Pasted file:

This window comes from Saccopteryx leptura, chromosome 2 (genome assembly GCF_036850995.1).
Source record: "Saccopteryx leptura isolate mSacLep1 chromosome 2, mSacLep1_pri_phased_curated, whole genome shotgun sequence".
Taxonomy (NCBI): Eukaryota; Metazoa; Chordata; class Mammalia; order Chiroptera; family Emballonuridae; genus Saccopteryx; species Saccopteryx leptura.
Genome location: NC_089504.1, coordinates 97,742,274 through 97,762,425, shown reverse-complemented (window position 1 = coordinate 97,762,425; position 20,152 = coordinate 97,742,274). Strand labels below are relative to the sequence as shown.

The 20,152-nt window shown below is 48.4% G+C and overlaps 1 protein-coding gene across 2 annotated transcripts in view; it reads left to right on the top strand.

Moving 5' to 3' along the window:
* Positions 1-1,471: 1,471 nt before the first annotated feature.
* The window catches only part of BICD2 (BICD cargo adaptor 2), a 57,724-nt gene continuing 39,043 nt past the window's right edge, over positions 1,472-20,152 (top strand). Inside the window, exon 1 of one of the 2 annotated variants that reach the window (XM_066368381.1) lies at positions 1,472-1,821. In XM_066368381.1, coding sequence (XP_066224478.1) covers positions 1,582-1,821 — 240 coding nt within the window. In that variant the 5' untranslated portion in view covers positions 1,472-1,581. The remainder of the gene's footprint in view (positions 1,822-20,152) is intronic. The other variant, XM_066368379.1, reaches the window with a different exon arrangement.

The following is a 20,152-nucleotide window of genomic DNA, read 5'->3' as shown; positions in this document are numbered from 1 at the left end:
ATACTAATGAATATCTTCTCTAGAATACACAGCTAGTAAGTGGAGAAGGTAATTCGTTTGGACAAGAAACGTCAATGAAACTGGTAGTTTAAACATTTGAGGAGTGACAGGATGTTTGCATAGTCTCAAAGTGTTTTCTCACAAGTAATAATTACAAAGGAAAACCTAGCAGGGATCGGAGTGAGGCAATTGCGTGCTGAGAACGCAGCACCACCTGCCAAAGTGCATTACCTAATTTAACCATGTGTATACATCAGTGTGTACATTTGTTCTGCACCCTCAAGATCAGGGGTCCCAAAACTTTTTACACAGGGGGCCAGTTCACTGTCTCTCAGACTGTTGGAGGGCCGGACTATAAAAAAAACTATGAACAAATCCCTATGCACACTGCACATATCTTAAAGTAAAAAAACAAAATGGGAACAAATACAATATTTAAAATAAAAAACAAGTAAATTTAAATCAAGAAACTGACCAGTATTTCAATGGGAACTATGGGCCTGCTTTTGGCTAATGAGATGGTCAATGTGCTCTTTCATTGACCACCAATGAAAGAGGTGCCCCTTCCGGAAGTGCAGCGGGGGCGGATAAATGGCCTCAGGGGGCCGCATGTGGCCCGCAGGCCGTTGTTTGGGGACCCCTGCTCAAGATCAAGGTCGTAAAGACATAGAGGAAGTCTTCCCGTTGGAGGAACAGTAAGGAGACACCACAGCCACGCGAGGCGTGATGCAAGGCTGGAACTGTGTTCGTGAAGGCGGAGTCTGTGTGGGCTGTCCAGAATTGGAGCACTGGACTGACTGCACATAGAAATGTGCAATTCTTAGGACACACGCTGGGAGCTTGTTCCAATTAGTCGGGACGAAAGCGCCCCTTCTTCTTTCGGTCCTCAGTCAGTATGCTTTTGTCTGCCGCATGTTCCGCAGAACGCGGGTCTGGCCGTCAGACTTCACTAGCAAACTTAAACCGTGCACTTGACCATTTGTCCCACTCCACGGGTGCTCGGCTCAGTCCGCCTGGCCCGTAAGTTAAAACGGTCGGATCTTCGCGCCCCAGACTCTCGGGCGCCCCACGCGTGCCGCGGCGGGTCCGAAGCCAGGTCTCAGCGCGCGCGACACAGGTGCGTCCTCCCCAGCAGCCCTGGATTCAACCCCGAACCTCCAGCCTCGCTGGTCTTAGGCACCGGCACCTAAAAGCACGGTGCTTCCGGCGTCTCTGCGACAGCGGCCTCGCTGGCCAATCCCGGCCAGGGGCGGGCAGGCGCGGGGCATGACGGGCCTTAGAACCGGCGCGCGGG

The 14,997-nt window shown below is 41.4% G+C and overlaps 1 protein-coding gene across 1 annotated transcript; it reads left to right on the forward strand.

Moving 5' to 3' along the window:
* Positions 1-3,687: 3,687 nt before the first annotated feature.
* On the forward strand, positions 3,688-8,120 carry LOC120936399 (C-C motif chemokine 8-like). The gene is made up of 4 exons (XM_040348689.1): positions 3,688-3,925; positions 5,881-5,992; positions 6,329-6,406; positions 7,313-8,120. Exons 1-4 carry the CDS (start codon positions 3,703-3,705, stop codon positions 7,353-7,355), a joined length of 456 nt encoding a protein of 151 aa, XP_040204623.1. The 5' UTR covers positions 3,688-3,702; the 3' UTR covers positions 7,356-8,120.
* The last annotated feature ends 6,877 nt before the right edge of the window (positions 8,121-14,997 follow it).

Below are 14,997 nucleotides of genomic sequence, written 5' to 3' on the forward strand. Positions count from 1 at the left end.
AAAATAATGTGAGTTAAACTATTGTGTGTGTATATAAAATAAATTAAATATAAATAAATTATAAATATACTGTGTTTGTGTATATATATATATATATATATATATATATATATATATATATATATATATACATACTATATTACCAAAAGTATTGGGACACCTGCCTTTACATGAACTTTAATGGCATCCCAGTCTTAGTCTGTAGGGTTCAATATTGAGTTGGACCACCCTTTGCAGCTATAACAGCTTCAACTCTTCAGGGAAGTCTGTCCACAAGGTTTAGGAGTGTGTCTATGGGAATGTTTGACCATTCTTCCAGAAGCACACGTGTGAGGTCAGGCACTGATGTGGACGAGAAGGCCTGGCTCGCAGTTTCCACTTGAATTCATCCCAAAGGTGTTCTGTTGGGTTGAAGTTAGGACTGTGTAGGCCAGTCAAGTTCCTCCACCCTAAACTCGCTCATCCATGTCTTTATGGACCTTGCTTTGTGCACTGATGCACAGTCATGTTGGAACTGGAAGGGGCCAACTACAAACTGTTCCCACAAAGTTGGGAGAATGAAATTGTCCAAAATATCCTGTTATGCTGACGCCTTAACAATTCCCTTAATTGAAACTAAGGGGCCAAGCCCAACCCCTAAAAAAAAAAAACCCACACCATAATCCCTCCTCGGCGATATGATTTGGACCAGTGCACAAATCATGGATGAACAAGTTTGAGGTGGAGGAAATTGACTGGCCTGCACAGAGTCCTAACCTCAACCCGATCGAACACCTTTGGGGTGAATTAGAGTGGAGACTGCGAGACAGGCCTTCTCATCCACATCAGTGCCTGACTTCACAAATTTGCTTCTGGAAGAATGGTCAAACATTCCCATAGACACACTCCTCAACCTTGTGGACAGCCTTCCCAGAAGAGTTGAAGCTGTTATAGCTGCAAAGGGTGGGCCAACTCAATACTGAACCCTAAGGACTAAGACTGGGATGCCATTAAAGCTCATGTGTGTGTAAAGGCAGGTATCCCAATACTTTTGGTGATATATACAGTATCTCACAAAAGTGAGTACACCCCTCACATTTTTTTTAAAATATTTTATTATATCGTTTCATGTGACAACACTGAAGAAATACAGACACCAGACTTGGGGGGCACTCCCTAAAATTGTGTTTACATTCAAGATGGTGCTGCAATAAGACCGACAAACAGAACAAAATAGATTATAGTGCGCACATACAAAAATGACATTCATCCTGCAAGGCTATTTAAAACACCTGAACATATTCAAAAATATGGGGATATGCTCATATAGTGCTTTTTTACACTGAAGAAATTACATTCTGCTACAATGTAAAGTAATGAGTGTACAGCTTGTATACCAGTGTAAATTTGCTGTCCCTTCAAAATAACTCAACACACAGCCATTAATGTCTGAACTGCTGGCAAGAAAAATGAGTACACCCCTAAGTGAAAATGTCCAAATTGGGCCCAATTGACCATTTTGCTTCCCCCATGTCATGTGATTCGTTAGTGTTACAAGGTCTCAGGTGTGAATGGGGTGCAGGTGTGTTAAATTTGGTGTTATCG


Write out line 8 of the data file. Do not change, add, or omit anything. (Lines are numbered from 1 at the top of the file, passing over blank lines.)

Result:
* The window catches only part of BICD2 (BICD cargo adaptor 2), a 57,724-nt gene continuing 39,043 nt past the window's right edge, over positions 1,472-20,152 (top strand). Inside the window, exon 1 of one of the 2 annotated variants that reach the window (XM_066368381.1) lies at positions 1,472-1,821. In XM_066368381.1, coding sequence (XP_066224478.1) covers positions 1,582-1,821 — 240 coding nt within the window. In that variant the 5' untranslated portion in view covers positions 1,472-1,581. The remainder of the gene's footprint in view (positions 1,822-20,152) is intronic. The other variant, XM_066368379.1, reaches the window with a different exon arrangement.